Australian Vet Dies of Rare Virus from Horse

An Australian veterinarian has died from a rare viral disease after treating an infected horse, becoming the fourth known fatality from the illness since it was discovered in 1994, a health official said Wednesday.

Queensland state Health Minister Paul Lucas said Alister Rodgers died overnight in a hospital, after treating a foal in July that was infected with the virus.

The foal originally was thought to have died from a snake bite but Hendra was later confirmed in horses at a Queensland nursery that was subsequently quarantined. Four other people who came into contact with the infected horses have tested negative for Hendra.

The virus, named for the Australian suburb where it was found, causes flulike symptoms that can lead to pneumonia or encephalitis.
It is believed to originate in fruit bats in Australia and mainly infects horses. The few human infections have come from direct exposure to tissues and secretions from infected horses.

The Australian Veterinary Association has called for more research into the Hendra virus.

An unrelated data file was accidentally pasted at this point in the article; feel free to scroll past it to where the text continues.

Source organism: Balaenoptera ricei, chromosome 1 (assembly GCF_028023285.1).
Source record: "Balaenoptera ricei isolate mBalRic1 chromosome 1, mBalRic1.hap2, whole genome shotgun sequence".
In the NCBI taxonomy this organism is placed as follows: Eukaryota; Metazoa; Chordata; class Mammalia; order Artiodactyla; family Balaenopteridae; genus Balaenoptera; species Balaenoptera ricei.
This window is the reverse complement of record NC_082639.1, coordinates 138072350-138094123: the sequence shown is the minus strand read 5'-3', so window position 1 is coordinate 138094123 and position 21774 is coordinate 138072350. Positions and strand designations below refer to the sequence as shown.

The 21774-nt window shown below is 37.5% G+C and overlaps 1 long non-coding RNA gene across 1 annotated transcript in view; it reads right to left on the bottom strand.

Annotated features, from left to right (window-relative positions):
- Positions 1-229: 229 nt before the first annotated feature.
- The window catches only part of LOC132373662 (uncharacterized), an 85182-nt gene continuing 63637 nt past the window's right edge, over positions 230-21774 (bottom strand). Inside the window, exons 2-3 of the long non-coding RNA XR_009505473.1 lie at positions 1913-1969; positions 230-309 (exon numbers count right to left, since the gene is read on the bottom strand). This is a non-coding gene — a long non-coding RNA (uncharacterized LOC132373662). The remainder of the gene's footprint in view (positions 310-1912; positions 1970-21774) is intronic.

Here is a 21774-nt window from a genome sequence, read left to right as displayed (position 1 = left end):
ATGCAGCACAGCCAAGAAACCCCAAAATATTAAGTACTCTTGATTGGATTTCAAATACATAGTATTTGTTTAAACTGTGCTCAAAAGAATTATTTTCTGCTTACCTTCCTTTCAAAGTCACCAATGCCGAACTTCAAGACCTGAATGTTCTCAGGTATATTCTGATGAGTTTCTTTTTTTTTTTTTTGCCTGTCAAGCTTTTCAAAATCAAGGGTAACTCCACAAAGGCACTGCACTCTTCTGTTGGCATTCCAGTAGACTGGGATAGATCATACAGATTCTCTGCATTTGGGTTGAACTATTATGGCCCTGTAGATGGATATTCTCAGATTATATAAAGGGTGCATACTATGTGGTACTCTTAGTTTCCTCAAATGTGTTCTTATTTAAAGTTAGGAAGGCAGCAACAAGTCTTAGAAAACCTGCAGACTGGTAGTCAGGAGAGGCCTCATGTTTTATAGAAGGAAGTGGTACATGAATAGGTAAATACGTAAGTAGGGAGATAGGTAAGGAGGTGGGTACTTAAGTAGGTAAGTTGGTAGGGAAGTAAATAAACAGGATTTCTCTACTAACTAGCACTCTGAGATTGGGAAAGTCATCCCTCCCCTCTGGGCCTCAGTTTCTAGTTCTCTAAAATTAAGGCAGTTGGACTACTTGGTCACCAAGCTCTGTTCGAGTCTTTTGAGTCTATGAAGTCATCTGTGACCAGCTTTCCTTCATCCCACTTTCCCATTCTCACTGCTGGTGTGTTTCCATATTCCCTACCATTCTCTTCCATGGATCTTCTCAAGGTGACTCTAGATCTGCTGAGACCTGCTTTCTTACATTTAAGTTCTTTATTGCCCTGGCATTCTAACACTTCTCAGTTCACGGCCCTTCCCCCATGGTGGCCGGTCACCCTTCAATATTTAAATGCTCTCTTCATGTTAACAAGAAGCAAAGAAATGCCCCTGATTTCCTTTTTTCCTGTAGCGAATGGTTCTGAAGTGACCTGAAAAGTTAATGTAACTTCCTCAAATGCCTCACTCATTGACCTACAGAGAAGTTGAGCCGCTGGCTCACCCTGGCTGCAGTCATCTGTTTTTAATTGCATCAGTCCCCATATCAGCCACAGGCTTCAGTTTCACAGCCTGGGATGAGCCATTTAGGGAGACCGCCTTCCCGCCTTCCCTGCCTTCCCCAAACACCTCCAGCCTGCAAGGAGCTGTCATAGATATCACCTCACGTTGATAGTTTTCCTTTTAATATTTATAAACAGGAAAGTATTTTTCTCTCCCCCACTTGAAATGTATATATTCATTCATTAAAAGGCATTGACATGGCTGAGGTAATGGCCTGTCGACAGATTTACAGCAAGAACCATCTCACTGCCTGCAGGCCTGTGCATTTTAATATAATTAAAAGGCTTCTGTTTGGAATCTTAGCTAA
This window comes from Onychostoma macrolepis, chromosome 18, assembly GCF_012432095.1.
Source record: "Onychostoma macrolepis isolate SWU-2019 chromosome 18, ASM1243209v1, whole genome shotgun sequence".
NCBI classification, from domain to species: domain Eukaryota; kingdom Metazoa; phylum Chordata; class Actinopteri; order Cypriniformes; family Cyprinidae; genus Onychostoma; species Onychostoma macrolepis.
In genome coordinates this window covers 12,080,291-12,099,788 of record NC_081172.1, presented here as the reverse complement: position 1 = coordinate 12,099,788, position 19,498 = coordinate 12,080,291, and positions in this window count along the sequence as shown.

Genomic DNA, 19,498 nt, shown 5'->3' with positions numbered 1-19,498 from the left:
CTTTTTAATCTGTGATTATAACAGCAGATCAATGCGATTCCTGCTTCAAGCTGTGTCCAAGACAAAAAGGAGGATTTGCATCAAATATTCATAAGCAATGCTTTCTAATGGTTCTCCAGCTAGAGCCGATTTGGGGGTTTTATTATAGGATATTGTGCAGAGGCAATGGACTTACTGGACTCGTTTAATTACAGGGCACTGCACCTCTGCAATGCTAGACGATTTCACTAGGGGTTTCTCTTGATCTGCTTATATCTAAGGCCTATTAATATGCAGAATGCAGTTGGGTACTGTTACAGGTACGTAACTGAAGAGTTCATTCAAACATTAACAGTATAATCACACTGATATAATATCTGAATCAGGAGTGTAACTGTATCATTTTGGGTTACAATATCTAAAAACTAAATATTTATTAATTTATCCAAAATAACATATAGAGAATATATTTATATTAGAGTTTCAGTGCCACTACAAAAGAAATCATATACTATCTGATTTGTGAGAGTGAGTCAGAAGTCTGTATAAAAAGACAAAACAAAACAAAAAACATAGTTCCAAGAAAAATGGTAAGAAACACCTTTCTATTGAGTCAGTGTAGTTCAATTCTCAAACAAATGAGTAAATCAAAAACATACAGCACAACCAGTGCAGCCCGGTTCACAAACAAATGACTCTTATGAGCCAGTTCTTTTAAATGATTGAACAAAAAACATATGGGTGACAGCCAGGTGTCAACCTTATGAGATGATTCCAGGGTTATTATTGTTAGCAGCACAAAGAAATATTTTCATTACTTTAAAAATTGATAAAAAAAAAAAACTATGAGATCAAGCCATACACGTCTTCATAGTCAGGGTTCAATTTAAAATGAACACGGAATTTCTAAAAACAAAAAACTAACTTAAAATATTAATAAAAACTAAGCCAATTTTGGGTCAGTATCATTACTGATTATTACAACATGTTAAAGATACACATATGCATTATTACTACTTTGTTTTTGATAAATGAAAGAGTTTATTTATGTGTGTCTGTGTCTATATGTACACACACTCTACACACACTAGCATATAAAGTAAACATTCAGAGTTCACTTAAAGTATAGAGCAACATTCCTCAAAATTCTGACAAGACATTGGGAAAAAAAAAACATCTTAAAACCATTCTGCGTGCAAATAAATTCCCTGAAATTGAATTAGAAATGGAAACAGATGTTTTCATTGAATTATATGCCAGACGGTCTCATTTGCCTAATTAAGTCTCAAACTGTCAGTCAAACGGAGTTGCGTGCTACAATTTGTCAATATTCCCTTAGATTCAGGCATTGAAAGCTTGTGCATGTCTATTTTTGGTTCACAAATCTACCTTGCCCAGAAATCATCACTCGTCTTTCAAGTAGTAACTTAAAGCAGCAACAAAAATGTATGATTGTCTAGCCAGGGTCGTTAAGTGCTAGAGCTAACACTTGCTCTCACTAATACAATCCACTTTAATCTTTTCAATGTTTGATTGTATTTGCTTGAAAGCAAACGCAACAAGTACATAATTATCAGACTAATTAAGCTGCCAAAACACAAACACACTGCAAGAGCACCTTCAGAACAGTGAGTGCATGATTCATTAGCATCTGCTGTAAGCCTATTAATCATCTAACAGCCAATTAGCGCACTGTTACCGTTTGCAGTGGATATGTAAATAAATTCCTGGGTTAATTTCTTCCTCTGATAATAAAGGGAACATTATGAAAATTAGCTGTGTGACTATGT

"We are really sad that we have lost another colleague and our sympathies go out to Alister's family and work mates," association
President Mark Lawrie said. "It's a problem that's not going to go away. We have to change the way we do things."

The Hendra virus was first discovered in a 1994 outbreak that killed a horse trainer and 13 horses. The next year, a farmer assisting in an autopsy of an infected horse became ill and died. In August 2008, another veterinarian died of the virus after treating infected horses at his clinic.

All seven people who have contracted the virus since its discovery have been in the state of Queensland.


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